Official Seal of the Republic of BooklandThe History of the World in One (long) Page

Long ago, smart people learned that living in houses and raising food on farms was better than living in caves and eating whatever you could find that looked like food.

Some, however, never got the hang of farming. Instead, they joined with other non-farmers in gangs that offered to protect the farmer if he handed over a couple of geese and pigs.

"Protect from whom?" asked the farmer.

"From me, of course" said the leader of the gang of thugs as he carried off the livestock.

Now the farmers could put up with one gang of thugs but with many competing gangs, each demanding more geese and pigs, life became very difficult.

Then the smartest leader of the toughest gang came up with a solution. "I'll protect you not only from myself but from the other gangs as well. Just hand over geese, pigs, a few goats, and a son to join my protection enterprise.  And toss in that shiny trinket so I can add it to this fancy thing I want to wear on my head. And oh yes, refer to me as 'highness.' "

That's how the smartest gang leader became king. His sons had sons who had sons, and each generation became more interested in sitting on a comfy throne than riding around in the cold wet countryside keeping order and exacting tribute. Over the generations successive kings learned how to build an organization of courtiers and knights and justices of the peace and spies that enabled them to maintain a life of comfort. As long as everyone in the realm acknowledged his authority, all was cool.

The king's authority was signified, conveyed and applied through the use of a wax seal. But as the kingdom grew it became impractical for every deed to be made official with the king's seal. Public officials were appointed and commissioned and given their own seals, which conveyed the delegated authority of the king.

Over the centuries, people caught on to the king's little secret: their consent to his authority was the source of all his power. Gradually they took more and more of that authority upon themselves. The notion of "state" came to mean "that which holds and applies public authority," whether it's the king, the people or, in most cases, king and people grudgingly acting together to constitute and apply public authority.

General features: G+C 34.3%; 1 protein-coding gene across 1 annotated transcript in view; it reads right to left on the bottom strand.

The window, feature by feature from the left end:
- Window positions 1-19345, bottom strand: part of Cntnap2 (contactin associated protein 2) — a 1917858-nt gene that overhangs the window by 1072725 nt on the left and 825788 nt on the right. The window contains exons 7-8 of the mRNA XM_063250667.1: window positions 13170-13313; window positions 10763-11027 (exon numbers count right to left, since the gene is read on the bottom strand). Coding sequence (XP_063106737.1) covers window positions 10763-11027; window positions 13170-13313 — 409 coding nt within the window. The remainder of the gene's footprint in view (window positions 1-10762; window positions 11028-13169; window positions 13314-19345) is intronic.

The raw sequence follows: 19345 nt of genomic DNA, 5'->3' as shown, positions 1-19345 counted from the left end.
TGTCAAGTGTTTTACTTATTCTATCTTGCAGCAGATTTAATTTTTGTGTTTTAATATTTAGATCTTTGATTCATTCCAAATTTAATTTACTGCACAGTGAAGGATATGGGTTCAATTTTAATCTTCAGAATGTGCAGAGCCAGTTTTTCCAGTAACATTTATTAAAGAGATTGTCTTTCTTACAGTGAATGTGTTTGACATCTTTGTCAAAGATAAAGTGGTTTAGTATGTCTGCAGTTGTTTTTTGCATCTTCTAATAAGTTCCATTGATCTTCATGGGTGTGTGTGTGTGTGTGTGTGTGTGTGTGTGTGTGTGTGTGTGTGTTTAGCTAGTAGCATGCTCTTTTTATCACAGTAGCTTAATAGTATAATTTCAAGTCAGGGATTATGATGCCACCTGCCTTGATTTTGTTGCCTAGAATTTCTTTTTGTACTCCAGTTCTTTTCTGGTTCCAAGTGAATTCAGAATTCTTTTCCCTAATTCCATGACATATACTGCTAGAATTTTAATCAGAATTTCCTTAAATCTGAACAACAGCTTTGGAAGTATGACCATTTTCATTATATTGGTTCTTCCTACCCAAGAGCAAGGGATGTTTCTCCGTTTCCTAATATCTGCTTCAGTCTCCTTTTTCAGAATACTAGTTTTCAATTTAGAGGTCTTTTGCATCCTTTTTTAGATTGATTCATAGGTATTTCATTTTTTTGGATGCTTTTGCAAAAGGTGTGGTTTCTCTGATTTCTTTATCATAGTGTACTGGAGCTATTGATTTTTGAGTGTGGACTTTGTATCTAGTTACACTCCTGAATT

As more and more people wandered away from their villages, that wax seal conveying public authority in private matters became very important. For centuries, people would carry notarized letters of introduction when they traveled, as there were precious few other sources of authenticity to let people know who they really were.

Beginning around 1865 a series of inventions allowed people to engage efficiently with each other over distances. If you wanted to do a reality check on someone you just met, you called a mutual acquaintance on the phone. Circles of trust remained of manageable size, kind of like a village where everyone knows each other. Wax seals quickly became obsolete in the telephone century.

Then came the twenty first century. Those inventions have brought us to something that has been called the global village.

Except that a village or a circle of trust is defined by the fact that everyone knows enough about each other, or can find out from a trusted village acquaintance, to determine the authenticity of their assertions, starting with their identities. That fact provides accountability, which is the essential building block of a village.

In this new mass of six and a half billion people brought close through technology, there is no accountability, meaning it's not a village at all. It's a global mob. We regularly encounter people online with no means of knowing whether their identitiy or their other assertions have any authenticity. Online, inauthenticity rules.

And it doesn't stop with the online world. The financial world is in the throes of collapse because those same inventions, applied to the world of transactions, with the same lack of tools of accountability, allowed worthless loans to be foisted off as grade-A securities.

Inauthenticity rules. Everywhere. The built-in lack of accountability in our systems of communication have turned fraud and theft into normal business practices.

But what's the alternative? Would you want a global village where everyone knows everyone else's business? Where a personal identifier made it possible for snoops and governments and cookie clubs to watch your every move, building tables of data about all your actions, including the web pages you look at and the people you hang out with and the things you buy? Accountability in a village of 650 people may cost a certain amount of your privacy, but that kind of accountability in a global village of 6,500,000,000 people would be a Kafkaesque nightmare.